Or 'it's not the winning but the taking part.' How many times have you heard these expressions? This week I've been trying to keep both sayings in mind when I've been editing some competition entries.
My Writing Magazine arrived this week along with a Competition Special 20125 supplement listing hundreds of competitions. There are competitions for all genres of writing from short stories, poetry, flash fiction, novels and articles with closing dates right through to the end of May next year.
There's so much choice so which ones do I choose? At the moment I am limiting myself to submitting short stories and flash fiction. I like writing poetry and have sent a couple of poems to Poem Pigeon but I need to hone my poetry writing skills before submitting to bigger competitions! My novel is in its embryonic stage, so-to-speak, so the novel competitions are out too. As a relatively new writer, I try to enter the smaller competitions, perhaps run by writing groups rather than the well-established organisations. The prizes tend to be much smaller as are the entrance fees and that makes me think that established or published authors will not be entering. I have also been told that the themed competitions tend to attract fewer writers whereas in the 'open' competitions, you may have a story already written that you could submit. In her blog, 'Words about writing and writing about words', Patsy Collins regularly includes information about competitions that are free to enter.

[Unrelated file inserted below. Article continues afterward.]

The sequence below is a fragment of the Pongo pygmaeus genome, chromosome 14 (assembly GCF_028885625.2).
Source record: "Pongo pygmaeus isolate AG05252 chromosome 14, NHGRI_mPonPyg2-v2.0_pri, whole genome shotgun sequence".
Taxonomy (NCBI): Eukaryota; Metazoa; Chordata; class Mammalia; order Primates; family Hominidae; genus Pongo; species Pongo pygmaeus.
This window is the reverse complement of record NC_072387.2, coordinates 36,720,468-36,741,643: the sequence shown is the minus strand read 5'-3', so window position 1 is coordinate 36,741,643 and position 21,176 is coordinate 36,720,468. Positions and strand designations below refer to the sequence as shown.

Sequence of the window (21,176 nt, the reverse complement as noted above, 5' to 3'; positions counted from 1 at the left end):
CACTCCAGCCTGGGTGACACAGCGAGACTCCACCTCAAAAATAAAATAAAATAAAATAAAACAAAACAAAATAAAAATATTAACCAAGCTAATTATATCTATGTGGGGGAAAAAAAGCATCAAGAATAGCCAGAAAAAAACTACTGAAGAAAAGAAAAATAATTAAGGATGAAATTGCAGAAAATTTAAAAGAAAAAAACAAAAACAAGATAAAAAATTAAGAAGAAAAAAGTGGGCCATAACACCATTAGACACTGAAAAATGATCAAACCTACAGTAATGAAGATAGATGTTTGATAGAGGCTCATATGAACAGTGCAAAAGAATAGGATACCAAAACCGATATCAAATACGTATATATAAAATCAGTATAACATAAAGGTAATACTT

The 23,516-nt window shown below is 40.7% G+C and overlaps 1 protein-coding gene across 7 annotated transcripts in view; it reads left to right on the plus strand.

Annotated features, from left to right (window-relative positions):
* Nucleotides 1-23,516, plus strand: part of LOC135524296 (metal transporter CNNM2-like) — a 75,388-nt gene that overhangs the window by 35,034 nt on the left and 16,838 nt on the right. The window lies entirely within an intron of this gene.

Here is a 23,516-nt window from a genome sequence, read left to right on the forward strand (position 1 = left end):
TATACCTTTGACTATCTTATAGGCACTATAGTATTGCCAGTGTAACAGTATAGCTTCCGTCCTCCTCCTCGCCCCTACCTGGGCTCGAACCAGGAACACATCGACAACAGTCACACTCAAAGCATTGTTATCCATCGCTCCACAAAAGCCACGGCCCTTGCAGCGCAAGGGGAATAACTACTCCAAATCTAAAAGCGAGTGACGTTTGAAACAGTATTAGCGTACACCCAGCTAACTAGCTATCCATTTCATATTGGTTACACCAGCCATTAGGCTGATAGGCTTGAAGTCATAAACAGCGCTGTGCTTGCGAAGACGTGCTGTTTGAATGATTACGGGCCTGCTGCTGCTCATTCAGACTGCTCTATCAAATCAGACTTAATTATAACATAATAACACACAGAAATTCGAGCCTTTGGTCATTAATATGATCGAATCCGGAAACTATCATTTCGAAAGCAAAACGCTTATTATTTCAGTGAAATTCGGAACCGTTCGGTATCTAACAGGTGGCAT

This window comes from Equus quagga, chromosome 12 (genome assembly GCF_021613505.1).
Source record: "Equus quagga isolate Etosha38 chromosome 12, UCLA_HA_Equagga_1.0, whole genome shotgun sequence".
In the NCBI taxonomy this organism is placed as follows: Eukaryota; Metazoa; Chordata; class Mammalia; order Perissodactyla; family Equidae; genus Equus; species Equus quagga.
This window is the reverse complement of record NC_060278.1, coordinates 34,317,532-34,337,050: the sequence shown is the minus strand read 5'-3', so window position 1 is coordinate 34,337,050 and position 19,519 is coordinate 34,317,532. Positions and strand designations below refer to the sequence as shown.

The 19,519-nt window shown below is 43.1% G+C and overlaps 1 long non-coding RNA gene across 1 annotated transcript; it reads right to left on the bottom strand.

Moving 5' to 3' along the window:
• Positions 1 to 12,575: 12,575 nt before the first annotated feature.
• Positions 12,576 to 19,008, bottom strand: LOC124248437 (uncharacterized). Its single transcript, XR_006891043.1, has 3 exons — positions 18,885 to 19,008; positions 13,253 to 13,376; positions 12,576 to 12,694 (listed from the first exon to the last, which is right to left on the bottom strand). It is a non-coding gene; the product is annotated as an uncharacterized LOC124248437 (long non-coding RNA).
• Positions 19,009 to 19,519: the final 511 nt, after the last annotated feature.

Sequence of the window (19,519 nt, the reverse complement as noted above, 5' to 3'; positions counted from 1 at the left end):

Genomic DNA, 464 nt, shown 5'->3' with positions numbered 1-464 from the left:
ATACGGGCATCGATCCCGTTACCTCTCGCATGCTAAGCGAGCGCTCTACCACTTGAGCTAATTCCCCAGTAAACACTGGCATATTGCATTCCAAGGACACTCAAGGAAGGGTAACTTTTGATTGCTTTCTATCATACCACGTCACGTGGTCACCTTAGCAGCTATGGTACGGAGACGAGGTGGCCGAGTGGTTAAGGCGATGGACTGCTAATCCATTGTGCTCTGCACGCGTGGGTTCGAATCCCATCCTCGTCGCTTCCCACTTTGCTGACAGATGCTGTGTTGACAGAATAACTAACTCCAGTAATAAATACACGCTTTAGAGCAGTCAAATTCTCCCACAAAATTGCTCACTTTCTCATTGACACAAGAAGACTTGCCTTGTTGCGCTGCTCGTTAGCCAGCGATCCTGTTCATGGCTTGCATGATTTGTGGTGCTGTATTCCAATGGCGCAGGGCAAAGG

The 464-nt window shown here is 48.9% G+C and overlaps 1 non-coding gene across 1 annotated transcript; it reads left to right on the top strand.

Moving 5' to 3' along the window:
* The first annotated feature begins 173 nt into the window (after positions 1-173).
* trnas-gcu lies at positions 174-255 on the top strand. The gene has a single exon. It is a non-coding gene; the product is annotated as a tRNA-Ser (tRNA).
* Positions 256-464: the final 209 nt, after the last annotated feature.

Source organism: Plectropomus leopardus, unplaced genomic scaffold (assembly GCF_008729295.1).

Why enter? Jonathan Telfer, the editor of Writing Magazine, has made some good points. He thinks that competitions can be:
- a 'valuable motivational tool' when competitors are asked to meet the challenge of a 'tough brief'
- a way of 'taking a break from our current work-in-progress' and 'trying new topics and themes'
- invaluable in raising your profile as a writer.
In the main edition of Writing Magazine October 2014 there is more advice in Gary Dalkin's article 'Hope and Glory' on page 12. He, too, explores the benefits - other than winning - of entering writing competitions.
'The advantage of targeting competitions is what it will bring to your writing, developing your craft in new ways. This is the real prize. Of course it will have the spin-off of making you more disciplined and dead-line focused...Along the way you may find you are more versatile than you ever imagined. You may find you thought of yourself as one kind of writer and discovered that you are actually several sorts of writers all in one...Even if you don't win you can't lose.'
It's that last short sentence that's going to stay with me as I pay the entrance fees - only the small ones, of course! - and submit my entries.
Which competitions do you enter? What benefits are there? Have you won any? I'd really like to hear what you think.
Thank you for reading my blog. You may follow me on Twitter @JanBayLit and on my Jan Baynham Writer Facebook page.
PS Hot off the press - Congratulations to Susan Jones for making the short list of the RNA new talent awards. Good luck, Sue!
PPS Don't forget about the excellent opportunities offered in Alfie Dog Fiction's International Short Story Competition. Closing date 30th September.